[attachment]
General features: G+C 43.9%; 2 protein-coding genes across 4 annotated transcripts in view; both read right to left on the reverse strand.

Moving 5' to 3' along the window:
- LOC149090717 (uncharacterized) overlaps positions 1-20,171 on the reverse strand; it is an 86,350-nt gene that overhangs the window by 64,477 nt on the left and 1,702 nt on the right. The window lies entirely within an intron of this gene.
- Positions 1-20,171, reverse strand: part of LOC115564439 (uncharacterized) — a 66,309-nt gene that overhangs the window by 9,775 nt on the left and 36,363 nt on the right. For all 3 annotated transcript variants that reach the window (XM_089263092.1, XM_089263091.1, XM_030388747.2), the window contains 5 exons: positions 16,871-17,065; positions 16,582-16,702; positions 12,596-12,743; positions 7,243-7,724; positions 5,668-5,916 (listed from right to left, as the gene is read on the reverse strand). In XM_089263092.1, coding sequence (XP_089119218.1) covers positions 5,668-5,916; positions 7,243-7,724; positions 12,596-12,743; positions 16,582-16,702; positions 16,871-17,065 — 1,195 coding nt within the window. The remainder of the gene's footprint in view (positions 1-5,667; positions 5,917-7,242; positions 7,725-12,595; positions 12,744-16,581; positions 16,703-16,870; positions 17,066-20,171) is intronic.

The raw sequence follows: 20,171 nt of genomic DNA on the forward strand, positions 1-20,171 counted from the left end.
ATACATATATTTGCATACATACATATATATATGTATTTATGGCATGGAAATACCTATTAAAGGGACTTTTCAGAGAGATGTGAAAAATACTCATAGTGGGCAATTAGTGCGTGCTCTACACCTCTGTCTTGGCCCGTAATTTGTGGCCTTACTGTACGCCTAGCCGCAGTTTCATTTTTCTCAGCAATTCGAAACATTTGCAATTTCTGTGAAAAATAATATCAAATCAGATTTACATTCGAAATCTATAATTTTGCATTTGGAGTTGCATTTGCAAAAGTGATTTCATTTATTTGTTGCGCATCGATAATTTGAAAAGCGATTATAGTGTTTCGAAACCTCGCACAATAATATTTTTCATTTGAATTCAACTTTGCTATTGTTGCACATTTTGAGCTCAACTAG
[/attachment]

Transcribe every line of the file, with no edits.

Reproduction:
General features: G+C 43.9%; 2 protein-coding genes across 4 annotated transcripts in view; both read right to left on the reverse strand.

Moving 5' to 3' along the window:
- LOC149090717 (uncharacterized) overlaps positions 1-20,171 on the reverse strand; it is an 86,350-nt gene that overhangs the window by 64,477 nt on the left and 1,702 nt on the right. The window lies entirely within an intron of this gene.
- Positions 1-20,171, reverse strand: part of LOC115564439 (uncharacterized) — a 66,309-nt gene that overhangs the window by 9,775 nt on the left and 36,363 nt on the right. For all 3 annotated transcript variants that reach the window (XM_089263092.1, XM_089263091.1, XM_030388747.2), the window contains 5 exons: positions 16,871-17,065; positions 16,582-16,702; positions 12,596-12,743; positions 7,243-7,724; positions 5,668-5,916 (listed from right to left, as the gene is read on the reverse strand). In XM_089263092.1, coding sequence (XP_089119218.1) covers positions 5,668-5,916; positions 7,243-7,724; positions 12,596-12,743; positions 16,582-16,702; positions 16,871-17,065 — 1,195 coding nt within the window. The remainder of the gene's footprint in view (positions 1-5,667; positions 5,917-7,242; positions 7,725-12,595; positions 12,744-16,581; positions 16,703-16,870; positions 17,066-20,171) is intronic.

The raw sequence follows: 20,171 nt of genomic DNA on the forward strand, positions 1-20,171 counted from the left end.
ATACATATATTTGCATACATACATATATATATGTATTTATGGCATGGAAATACCTATTAAAGGGACTTTTCAGAGAGATGTGAAAAATACTCATAGTGGGCAATTAGTGCGTGCTCTACACCTCTGTCTTGGCCCGTAATTTGTGGCCTTACTGTACGCCTAGCCGCAGTTTCATTTTTCTCAGCAATTCGAAACATTTGCAATTTCTGTGAAAAATAATATCAAATCAGATTTACATTCGAAATCTATAATTTTGCATTTGGAGTTGCATTTGCAAAAGTGATTTCATTTATTTGTTGCGCATCGATAATTTGAAAAGCGATTATAGTGTTTCGAAACCTCGCACAATAATATTTTTCATTTGAATTCAACTTTGCTATTGTTGCACATTTTGAGCTCAACTAG